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taylorswiftttttt

03 Mar 2017, 20:51

Chill out guys. We are here to talk about keyboards.
Mr.Nobody wrote: I am really curious about what you gonna do with that blue switch 3187 terminal board.
It's actually in pretty good condition. The case isn't cracked and all the keycaps are complete. However, it is absolutely filthy. I don't think I can clean the keycaps without an ultrasonic cleaner - and getting one of those will take a while. EVENTUALLY I hope to put an xwhatsit controller in and wire up the solenoid.

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seebart
Offtopicthority Instigator

03 Mar 2017, 21:16

We are "chill"! :maverick: For some strange reason the cases on those 3178 are not as sturdy as most other F's especially the XT, you should be happy yours is undamaged. I never had a closer look at my 3178 like I did with my 3104 but the keycaps are nice with the lower case:
IMG_20160513_165739.jpg
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fohat
Elder Messenger

03 Mar 2017, 21:19

taylorswiftttttt wrote:
I don't think I can clean the keycaps without an ultrasonic cleaner
A soak in hot water and powdered laundry detergent often works wonders. You might be surprised.

In my opinion, laundry detergent is much better than dish soap.

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XMIT
[ XMIT ]

03 Mar 2017, 23:04

fohat wrote:
taylorswiftttttt wrote: I don't think I can clean the keycaps without an ultrasonic cleaner
A soak in hot water and powdered laundry detergent often works wonders. You might be surprised.

In my opinion, laundry detergent is much better than dish soap.
I find that unscented dishwasher detergent works best but laundry detergent probably works as well.

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webwit
Wild Duck

03 Mar 2017, 23:11

Soap is soap. It's chemistry.

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taylorswiftttttt

04 Mar 2017, 01:37

XMIT wrote:
fohat wrote:
taylorswiftttttt wrote: I don't think I can clean the keycaps without an ultrasonic cleaner
A soak in hot water and powdered laundry detergent often works wonders. You might be surprised.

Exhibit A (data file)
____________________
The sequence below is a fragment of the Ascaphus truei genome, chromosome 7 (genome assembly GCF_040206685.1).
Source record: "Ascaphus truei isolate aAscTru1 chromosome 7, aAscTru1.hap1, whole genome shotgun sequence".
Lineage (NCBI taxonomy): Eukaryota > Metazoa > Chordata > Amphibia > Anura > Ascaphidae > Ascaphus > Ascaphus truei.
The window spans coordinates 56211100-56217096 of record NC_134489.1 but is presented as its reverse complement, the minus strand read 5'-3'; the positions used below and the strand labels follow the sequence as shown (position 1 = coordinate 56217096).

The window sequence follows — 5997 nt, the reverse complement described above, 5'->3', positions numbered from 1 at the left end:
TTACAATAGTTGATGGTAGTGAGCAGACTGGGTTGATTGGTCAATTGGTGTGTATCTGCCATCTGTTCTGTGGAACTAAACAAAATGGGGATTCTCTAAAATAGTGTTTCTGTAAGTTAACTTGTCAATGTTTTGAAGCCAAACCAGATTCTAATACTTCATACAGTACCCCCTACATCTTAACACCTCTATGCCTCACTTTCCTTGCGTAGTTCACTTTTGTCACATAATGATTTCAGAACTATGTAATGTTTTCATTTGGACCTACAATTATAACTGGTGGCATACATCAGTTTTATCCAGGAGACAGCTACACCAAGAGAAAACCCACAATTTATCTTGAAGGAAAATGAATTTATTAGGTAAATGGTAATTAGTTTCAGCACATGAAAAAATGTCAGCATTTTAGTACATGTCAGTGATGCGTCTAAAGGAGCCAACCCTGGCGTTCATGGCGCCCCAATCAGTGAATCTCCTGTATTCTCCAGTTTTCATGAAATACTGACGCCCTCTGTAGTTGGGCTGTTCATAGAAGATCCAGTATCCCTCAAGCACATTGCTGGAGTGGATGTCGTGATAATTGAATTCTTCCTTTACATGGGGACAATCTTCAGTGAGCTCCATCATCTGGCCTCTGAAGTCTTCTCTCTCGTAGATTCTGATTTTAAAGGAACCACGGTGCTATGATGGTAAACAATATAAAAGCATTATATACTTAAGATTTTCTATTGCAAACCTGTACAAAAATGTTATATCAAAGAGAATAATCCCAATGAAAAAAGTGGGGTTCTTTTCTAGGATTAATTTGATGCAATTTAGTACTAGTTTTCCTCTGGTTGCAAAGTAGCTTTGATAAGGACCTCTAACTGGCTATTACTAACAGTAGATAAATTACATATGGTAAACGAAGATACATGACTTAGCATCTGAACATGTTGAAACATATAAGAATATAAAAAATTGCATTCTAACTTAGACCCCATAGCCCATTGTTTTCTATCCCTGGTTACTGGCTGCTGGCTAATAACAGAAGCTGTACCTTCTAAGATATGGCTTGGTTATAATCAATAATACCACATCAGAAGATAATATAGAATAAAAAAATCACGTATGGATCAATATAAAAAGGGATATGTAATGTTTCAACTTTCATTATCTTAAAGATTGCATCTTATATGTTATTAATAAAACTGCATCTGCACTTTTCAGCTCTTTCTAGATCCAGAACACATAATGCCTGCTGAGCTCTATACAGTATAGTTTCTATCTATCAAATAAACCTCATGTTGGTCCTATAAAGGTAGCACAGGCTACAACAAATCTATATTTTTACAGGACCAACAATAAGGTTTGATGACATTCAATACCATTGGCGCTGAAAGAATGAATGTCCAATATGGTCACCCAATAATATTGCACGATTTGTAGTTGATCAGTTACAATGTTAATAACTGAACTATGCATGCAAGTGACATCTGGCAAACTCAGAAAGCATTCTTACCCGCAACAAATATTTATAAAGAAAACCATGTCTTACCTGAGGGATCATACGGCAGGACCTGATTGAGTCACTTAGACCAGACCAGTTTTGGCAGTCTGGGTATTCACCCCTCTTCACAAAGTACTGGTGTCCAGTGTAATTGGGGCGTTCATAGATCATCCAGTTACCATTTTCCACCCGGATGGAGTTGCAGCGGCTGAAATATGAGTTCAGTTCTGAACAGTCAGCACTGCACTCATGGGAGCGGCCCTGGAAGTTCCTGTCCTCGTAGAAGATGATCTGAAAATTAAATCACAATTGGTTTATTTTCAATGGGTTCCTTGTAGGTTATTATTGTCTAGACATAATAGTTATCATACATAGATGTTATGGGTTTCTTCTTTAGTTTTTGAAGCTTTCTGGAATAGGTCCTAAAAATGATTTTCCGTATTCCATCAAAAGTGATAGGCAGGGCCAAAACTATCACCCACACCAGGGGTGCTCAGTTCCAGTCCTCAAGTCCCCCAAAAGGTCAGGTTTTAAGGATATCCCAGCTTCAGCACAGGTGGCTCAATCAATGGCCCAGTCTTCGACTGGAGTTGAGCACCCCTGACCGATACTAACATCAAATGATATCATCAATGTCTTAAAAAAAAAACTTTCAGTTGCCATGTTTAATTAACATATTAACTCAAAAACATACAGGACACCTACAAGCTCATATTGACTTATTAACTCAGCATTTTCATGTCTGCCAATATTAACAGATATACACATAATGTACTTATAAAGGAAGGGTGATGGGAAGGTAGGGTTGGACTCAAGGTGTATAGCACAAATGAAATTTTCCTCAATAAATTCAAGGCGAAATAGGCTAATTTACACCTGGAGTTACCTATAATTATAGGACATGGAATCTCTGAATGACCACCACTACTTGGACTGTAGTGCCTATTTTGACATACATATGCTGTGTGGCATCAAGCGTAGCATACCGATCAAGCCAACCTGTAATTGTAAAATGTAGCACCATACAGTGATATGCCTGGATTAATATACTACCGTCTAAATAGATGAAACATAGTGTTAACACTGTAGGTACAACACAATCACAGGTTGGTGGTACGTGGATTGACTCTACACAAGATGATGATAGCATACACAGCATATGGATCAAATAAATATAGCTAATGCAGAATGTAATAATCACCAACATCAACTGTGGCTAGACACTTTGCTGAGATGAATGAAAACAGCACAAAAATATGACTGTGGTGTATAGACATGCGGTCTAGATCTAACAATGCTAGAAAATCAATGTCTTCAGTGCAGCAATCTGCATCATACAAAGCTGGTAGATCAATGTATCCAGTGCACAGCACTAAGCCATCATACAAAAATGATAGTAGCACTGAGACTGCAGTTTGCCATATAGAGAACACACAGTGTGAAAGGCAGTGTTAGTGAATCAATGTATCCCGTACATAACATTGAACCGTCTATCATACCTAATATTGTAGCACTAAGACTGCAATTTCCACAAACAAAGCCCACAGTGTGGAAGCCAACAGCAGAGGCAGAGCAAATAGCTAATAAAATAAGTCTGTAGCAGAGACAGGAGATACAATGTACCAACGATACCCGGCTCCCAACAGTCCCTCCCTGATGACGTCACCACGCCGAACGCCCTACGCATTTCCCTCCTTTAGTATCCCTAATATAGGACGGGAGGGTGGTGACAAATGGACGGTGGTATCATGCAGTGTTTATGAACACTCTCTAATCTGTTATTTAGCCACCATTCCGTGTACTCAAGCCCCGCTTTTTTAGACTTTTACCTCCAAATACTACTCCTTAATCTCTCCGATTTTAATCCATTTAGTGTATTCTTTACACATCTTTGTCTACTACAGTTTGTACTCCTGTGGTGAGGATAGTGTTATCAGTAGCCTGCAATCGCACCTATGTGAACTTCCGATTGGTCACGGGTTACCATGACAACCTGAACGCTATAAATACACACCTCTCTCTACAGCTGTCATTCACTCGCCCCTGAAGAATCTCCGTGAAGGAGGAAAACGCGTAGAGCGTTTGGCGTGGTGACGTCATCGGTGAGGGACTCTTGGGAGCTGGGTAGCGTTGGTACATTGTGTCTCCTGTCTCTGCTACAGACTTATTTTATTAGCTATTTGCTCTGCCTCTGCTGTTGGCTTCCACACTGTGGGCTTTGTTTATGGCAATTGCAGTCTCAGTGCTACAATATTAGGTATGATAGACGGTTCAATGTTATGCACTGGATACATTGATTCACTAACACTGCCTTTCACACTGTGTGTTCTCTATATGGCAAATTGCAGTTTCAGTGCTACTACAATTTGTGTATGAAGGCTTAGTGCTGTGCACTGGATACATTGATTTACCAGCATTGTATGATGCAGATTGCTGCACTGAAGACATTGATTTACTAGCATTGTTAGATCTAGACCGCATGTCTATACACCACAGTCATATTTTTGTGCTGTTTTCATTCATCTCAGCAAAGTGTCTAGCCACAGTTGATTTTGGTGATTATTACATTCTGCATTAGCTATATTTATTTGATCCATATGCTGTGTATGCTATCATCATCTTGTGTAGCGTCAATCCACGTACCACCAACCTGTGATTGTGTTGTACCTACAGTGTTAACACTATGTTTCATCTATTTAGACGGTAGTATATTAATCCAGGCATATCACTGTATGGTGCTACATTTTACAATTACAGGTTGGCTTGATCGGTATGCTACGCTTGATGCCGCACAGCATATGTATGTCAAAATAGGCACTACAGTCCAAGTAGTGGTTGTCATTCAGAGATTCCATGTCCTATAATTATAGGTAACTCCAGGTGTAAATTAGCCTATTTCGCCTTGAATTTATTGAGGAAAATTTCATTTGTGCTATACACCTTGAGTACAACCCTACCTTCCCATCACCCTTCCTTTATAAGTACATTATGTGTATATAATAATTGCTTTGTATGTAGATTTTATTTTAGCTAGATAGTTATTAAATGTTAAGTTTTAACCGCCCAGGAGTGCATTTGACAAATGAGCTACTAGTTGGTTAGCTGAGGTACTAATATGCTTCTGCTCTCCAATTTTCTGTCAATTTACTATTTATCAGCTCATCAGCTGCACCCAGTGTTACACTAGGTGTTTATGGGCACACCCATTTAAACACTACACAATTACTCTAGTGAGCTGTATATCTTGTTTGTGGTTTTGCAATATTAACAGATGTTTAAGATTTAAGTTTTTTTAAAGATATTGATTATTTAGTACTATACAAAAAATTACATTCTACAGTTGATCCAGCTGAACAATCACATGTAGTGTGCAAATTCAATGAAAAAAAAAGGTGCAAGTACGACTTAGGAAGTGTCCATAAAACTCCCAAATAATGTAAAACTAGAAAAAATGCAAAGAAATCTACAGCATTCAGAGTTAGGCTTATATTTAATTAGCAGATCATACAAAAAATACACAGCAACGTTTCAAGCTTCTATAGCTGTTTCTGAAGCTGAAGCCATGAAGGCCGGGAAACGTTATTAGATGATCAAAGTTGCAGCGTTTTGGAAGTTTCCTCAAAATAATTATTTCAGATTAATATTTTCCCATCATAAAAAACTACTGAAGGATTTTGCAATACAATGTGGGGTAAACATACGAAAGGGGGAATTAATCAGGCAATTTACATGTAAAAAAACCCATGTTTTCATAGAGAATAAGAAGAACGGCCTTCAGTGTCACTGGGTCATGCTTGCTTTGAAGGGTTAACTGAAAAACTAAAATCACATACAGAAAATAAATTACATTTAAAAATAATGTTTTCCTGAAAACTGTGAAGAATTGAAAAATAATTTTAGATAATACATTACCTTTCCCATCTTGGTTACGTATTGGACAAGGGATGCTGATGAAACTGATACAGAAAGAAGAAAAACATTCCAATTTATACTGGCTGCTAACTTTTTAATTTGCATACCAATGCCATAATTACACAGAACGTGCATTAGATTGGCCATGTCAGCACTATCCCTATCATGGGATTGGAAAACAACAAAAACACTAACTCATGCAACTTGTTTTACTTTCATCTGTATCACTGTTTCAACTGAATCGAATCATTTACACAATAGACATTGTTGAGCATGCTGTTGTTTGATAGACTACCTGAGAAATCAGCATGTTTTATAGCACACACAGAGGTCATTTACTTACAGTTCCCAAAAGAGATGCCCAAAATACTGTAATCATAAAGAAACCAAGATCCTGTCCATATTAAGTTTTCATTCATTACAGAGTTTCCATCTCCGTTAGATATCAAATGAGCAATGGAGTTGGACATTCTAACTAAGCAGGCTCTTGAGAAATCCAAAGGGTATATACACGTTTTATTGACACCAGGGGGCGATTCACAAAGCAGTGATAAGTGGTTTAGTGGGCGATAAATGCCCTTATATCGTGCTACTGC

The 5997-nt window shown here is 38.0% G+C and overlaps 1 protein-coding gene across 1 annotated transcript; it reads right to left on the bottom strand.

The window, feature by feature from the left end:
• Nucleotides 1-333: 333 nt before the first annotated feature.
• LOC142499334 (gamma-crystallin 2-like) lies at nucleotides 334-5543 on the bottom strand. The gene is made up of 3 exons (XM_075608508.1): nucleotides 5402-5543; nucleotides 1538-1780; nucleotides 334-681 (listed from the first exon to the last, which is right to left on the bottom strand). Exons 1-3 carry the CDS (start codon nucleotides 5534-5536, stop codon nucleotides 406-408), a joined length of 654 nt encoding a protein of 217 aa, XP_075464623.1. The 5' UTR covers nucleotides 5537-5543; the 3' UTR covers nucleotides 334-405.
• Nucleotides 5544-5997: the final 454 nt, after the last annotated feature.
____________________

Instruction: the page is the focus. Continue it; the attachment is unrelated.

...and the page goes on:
In my opinion, laundry detergent is much better than dish soap.
I find that unscented dishwasher detergent works best but laundry detergent probably works as well.
oops. I guess I'll try laundry detergent instead of dish soap. And its not that I can't clean the keycaps, its that I'm so burnt out of cleaning keyboards.

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fohat
Elder Messenger

04 Mar 2017, 01:48

I have cleaned many dozens of set of key caps, and there have only been a couple of occasions where hand cleaning was necessary.

I use a spoonful of powdered laundry detergent (I like Charlie's natural) and half a spoonful of "Oxi-" (or Biz or similar) in a liter of hot water. 20 minutes of soak followed by a good triple rinse with a colander is entirely adequate 95% of the time.

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Mr.Nobody

04 Mar 2017, 02:54

oops. I guess I'll try laundry detergent instead of dish soap. And its not that I can't clean the keycaps, its that I'm so burnt out of cleaning keyboards.
Yes it's laborious, nobody enjoys doing that drudgery, I've manually cleaned up a dozen keyboards and their caps, I don't want to do it any more...An ultrasonic cleaner costs 20-30 UD$ here, rather cheap, if I have a lot of keycaps need to be cleaned up, surely I will buy one...

EDIT
In fact, I am pondering/struggling upon what kind of ordeal I have to go through converting this bad boy into a useable daily driver...
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User avatar
XMIT
[ XMIT ]

04 Mar 2017, 03:43

webwit wrote: Soap is soap. It's chemistry.